North Korea criticised after fourth round of missile testing in a week

South Korean President Yoon Suk Yeol warned of an ‘overwhelming response’ should such weapons be used for real.

A TV screen in a rail station in Seoul, South Korea, shows a news programme reporting the missile launch
A TV screen in a rail station in Seoul, South Korea, shows a news programme reporting the missile launch

North Korea test-fired two short-range ballistic missiles on Saturday, neighbouring countries said, the fourth round this week of weapons launches that prompted quick, strong condemnation from its rivals.

In an unusually strong rebuke, South Korean President Yoon Suk Yeol said North Korea’s “obsession” with nuclear weapons is deepening the suffering of its own people and warned of an “overwhelming response” from South Korean and US officials should such weapons be used.

Mr Yoon said: “North Korea hasn’t abandoned its obsession with nukes and missiles despite the persistent international objection in the past 30 years.

“The development of nuclear weapons will plunge the lives of North Korean people in further pains.

“If North Korea attempts to use nukes, it’ll face a resolute, overwhelming response by the South Korea-US alliance and our military.”

The comments could enrage North Korean leader Kim Jong Un, who in July alleged that Mr Yoon’s government was led by “confrontation maniacs” and “gangsters”.

The North’s testing spree this week is seen as a response to recent naval drills between South Korea and the United States, and their other training that involved Japan.

North Korea views such military exercises by the allies as an invasion rehearsal and argues they reveal US and South Korean “double standards” because they brand the North’s weapons tests as provocation.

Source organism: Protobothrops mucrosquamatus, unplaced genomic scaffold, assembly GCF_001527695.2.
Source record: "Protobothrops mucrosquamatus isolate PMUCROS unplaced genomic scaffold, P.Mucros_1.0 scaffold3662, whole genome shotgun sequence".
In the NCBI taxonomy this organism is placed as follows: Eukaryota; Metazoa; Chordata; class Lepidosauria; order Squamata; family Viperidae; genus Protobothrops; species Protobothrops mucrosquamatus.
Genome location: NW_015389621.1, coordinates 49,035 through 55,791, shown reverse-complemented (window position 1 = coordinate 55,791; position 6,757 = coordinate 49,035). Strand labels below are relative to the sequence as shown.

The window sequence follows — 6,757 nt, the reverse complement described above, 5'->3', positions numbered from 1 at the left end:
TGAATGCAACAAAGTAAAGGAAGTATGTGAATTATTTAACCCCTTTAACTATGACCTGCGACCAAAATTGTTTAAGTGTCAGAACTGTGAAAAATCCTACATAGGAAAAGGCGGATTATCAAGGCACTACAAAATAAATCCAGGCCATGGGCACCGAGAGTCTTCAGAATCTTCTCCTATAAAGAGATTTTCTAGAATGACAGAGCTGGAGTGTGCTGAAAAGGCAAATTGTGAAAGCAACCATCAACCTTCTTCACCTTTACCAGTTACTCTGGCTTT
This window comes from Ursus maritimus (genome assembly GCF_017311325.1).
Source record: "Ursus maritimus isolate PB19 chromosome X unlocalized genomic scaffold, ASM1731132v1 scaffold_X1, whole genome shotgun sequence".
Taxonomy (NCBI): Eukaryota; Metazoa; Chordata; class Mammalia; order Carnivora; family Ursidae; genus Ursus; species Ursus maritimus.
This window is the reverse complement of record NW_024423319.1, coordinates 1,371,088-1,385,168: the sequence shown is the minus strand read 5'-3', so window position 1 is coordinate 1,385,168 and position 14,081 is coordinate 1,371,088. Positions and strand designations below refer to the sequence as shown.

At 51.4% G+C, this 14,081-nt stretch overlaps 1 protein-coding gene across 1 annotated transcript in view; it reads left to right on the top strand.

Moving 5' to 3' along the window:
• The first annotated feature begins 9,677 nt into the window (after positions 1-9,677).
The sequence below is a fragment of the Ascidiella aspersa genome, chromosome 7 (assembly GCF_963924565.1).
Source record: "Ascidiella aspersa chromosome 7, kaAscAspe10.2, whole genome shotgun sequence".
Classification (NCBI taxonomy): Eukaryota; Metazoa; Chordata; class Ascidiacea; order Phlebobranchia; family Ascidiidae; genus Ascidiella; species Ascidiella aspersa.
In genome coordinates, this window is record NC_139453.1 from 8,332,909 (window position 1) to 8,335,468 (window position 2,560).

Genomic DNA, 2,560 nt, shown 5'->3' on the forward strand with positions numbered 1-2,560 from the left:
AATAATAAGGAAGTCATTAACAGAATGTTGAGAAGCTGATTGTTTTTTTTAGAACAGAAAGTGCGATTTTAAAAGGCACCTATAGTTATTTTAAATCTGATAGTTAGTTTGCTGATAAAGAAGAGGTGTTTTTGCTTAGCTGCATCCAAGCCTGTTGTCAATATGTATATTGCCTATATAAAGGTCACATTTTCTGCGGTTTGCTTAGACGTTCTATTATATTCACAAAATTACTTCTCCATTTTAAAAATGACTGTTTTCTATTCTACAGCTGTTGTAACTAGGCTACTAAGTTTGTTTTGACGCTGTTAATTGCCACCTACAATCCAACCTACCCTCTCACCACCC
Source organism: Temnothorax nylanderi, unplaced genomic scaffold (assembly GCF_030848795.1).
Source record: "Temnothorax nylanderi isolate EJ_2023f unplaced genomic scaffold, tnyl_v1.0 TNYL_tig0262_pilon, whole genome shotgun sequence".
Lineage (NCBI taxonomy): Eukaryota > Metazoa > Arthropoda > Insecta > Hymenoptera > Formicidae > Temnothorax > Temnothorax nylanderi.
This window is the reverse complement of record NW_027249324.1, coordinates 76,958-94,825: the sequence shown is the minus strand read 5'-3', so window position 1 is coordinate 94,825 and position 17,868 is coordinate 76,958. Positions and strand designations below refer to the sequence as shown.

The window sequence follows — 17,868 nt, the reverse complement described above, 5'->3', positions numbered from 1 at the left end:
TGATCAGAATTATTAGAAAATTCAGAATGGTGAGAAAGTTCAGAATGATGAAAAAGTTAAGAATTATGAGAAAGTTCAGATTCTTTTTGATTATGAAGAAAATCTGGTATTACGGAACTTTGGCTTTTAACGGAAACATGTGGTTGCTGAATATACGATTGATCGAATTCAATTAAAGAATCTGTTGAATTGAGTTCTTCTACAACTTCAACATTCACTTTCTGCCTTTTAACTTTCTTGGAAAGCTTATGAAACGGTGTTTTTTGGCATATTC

On Saturday, South Korea, Japanese and US militaries said they detected the two North Korean missile launches. South Korean officials said the lift-offs occurred from North Korea’s capital region.

According to South Korean and Japanese estimates, the missiles flew between 220 and 250 miles at a maximum altitude of 20-30 miles before they landed in the waters between the Korean Peninsula and Japan.

Toshiro Ino, Japan’s vice defence minister, said the missiles showed “irregular” trajectory.

Some observers say the weapons’ reported low and “irregular” trajectory suggest they were likely nuclear-capable missiles modelled after Russia’s Iskander missile.

They say North Korea has developed the Iskander-like weapon to defeat South Korean and US missile defences, and strike key targets in South Korea, including US military bases.

The five other ballistic missiles fired by North Korea on three occasions this week show similar trajectories to the ones detected on Saturday.

“The repeated ballistic missile firings by North Korea are a grave provocation that undermines peace and security on the Korean Peninsula, and in the international community,” South Korea’s Joint Chiefs of Staff said in a statement.

Mr Ino called the launches “absolutely impermissible,” adding that four rounds of missile testing by North Korea in a week is “unprecedented”.

The US Indo-Pacific Command said the launches highlight “the destabilising impact” of North Korea’s unlawful weapons of mass destruction and ballistic missile programmes.

On Friday, South Korea, the US and Japan held their first trilateral anti-submarine drills in five years off the Korean Peninsula’s east coast.

Earlier this week, South Korean and US warships conducted bilateral exercises in the area for four days. Both military drills this week involved the nuclear-powered aircraft carrier USS Ronald Reagan.

The North Korean missile tests this week also bookended US Vice President Kamala Harris’ visit on Thursday to South Korea.

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